Under the Employment and Training Act 1973, the Manpower Services Commission was set up to develop a comprehensive manpower strategy for Britain and to advise the Secretary of State on employment matters. The Department of Employment was to oversee the activities of the Commission, which took over two other bodies established in 1972 as divisions of the department:
- Training Division, which included the Training Services Agency planning team and Corporate Services Branch, was placed under the aegis of the Commission in April 1974; and
- The Employment Service Division, including its Professional and Executive Recruitment Branch, which came under the supervision of the Commission in October 1974.
The Commission consisted of nine members and a chairperson, all of whom were appointed by the Secretary of State. Of the nine members, three were appointed to represent the interests of employees, three to represent the interests of employers, two in consultation with local authority associations, and one to represent professional education interests.
In addition to training, its functions included responsibility through the Employment Services Agency for jobcentres. Jobcentres performed the job-finding function of employment exchanges, while the burden of administration of unemployment benefit remained with the Department of Employment as the work of Unemployment Benefit Offices (UBOs). The first jobcentre appeared in April 1973 in Reading, Berkshire (although an experimental"self-service jobcentre" had operated in Tottenham, London, a year earlier), and by 1975 four hundred jobcentres had been opened. The Commission also inherited responsibility for the industrial training boards and for the planning of training services for industry.
The Employment Service Division operated as a statutory body, known as the Employment Services Agency, up to 1978 - when it was reformed as an official division within the Commission. The division's main functions centred around: the development and provision of services for adults, young people and the disabled through the national network of Jobcentres and Employment Offices; assistance through job placements, guidance services, and employment rehabilitation; and the development of professional and executive recruitment services through a network of professional and Executive Recruitment (PER) offices. The division was renamed the Employment Division in 1982.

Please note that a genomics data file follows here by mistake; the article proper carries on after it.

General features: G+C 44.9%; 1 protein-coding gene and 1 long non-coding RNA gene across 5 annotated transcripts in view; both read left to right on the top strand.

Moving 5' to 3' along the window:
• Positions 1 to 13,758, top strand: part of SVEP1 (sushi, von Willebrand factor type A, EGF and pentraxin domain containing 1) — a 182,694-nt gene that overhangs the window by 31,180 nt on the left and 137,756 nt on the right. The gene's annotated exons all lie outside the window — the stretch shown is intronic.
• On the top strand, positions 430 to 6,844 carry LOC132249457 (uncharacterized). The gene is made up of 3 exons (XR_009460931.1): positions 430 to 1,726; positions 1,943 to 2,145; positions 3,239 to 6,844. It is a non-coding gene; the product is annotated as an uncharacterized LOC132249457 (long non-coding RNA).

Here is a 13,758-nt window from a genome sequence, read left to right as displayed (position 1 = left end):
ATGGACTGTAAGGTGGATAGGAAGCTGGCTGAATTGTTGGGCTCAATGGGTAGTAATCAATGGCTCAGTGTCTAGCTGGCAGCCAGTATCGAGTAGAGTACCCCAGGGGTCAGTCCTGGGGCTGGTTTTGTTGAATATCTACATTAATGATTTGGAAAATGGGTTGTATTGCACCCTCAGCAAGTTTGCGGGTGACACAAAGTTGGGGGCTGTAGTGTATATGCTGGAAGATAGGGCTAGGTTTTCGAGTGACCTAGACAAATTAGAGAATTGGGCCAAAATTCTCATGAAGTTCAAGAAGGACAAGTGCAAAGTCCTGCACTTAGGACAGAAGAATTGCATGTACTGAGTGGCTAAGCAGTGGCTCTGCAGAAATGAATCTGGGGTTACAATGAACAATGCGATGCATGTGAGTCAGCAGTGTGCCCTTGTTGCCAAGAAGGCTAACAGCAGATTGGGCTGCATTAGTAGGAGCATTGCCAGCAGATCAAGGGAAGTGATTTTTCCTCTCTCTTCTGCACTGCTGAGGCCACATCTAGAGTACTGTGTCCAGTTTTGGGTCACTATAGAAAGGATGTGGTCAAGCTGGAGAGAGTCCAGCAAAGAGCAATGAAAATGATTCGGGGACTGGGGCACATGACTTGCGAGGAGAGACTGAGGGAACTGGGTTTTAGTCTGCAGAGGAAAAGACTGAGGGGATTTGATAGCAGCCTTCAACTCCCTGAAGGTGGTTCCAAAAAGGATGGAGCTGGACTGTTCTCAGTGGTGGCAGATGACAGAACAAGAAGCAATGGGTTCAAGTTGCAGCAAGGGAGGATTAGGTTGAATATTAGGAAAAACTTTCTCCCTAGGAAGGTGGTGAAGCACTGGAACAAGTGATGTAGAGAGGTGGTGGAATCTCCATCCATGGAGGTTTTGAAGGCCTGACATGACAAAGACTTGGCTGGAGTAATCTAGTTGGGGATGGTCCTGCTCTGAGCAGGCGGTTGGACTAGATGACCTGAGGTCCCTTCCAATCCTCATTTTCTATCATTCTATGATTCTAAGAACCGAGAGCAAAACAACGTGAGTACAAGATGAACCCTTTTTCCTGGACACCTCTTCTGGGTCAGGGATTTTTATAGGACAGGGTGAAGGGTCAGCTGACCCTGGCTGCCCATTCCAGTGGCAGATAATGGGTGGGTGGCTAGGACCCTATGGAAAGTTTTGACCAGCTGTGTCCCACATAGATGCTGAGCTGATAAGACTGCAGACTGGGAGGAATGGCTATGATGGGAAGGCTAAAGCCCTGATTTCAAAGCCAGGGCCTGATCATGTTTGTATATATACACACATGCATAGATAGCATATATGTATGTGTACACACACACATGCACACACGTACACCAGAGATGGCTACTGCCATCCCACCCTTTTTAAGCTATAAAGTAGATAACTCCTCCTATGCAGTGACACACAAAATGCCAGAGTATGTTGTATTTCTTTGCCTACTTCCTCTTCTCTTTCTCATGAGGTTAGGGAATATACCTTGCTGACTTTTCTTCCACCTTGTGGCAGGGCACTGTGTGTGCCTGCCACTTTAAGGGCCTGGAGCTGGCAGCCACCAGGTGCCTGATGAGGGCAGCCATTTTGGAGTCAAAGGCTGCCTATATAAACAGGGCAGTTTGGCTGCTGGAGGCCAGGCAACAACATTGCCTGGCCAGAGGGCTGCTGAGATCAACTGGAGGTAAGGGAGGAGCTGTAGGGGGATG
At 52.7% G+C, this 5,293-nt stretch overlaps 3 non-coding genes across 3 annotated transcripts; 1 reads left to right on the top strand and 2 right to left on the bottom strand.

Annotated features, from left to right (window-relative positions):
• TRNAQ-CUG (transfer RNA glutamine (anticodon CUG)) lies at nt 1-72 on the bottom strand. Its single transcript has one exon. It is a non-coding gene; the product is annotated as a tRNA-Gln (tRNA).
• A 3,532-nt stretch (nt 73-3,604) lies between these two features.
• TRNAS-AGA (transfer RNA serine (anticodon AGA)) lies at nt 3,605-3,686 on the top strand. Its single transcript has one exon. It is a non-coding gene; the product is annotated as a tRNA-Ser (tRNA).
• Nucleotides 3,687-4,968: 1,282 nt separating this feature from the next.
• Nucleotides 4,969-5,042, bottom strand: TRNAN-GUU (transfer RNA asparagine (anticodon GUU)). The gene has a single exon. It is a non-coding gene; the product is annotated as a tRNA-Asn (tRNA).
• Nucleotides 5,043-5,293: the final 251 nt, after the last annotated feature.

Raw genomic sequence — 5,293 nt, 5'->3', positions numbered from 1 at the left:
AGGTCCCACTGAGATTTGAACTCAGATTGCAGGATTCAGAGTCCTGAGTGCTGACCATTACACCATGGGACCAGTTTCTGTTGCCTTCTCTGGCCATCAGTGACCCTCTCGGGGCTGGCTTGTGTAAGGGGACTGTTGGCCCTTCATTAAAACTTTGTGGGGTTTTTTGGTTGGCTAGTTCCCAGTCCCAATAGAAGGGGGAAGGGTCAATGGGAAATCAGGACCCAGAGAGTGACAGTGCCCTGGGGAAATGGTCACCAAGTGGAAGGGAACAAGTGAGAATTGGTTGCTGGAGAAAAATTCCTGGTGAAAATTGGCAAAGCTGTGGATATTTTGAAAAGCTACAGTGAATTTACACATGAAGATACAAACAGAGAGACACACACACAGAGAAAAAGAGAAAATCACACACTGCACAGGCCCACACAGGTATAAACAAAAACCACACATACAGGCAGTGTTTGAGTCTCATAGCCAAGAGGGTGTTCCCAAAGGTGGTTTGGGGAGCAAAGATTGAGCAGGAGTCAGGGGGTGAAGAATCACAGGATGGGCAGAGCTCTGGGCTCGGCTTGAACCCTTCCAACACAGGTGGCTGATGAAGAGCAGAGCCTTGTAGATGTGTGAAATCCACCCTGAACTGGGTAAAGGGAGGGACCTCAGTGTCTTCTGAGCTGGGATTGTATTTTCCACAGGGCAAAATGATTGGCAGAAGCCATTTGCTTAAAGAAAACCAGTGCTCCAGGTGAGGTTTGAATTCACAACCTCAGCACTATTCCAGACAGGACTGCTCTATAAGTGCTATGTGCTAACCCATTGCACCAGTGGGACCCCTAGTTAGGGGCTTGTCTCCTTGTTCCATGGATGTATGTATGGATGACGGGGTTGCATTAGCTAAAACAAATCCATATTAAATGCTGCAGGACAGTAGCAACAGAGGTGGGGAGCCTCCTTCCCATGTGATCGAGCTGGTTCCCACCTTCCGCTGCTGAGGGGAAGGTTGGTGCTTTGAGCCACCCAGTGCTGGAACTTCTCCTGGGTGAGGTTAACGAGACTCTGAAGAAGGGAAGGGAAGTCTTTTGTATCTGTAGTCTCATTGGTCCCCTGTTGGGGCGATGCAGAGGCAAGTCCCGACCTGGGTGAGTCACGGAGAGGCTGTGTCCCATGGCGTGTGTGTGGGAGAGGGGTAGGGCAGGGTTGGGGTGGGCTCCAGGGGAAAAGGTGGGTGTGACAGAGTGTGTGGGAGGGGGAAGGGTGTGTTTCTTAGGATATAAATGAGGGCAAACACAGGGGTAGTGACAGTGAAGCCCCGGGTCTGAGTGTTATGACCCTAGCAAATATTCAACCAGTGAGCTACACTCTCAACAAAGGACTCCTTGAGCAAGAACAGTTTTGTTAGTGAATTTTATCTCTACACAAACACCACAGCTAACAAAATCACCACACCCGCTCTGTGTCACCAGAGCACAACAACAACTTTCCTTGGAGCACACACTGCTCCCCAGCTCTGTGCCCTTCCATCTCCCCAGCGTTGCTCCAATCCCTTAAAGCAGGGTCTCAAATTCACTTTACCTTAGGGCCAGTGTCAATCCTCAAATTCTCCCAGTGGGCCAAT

When responsibility for the Employment Service Division was transferred to the Commission, administrative responsibility for all its local offices was centralised under a chief executive. In October 1977 the responsibilities of the Department of Employment in Scotland and Wales for planning, research and oversight of the careers services passed to the Scottish Office and the Welsh Office. The posts of Department of Employment directors in Scotland and Wales were discontinued and the Commission appointed manpower services directors in Scotland and Wales to act for and advise the ministers. In December 1977 similar appointments were made in the English economic planning regions. The department retained administrative control of redundancy payments, unemployment benefits, youth employment subsidies and related matters.
In April 1978 the operations of the Commission were integrated. The Training Services Agency disappeared as such, but its services continued to be provided by separate operational divisions of the Commission. Their executive committees, which were responsible for policy matters and performance monitoring, continued to exist.
The national jobcentre network and the functions of the Employment and Enterprise Group of the Commission were taken from the control of the Commission and merged with the Unemployment Benefit Service in October 1987 to reconstitute the Employment Service (which later became an executive agency). Having lost its employment functions, the focus of the Commission was concentrated on the government's training and vocational education programme, and it was re-named Training Commission in May 1988. In September 1988, it was abolished, and the Training Agency was created to perform its functions as an executive agency within Employment Department Group. The Training Agency was wound up in November 1990 and its functions were re-integrated into Employment Department.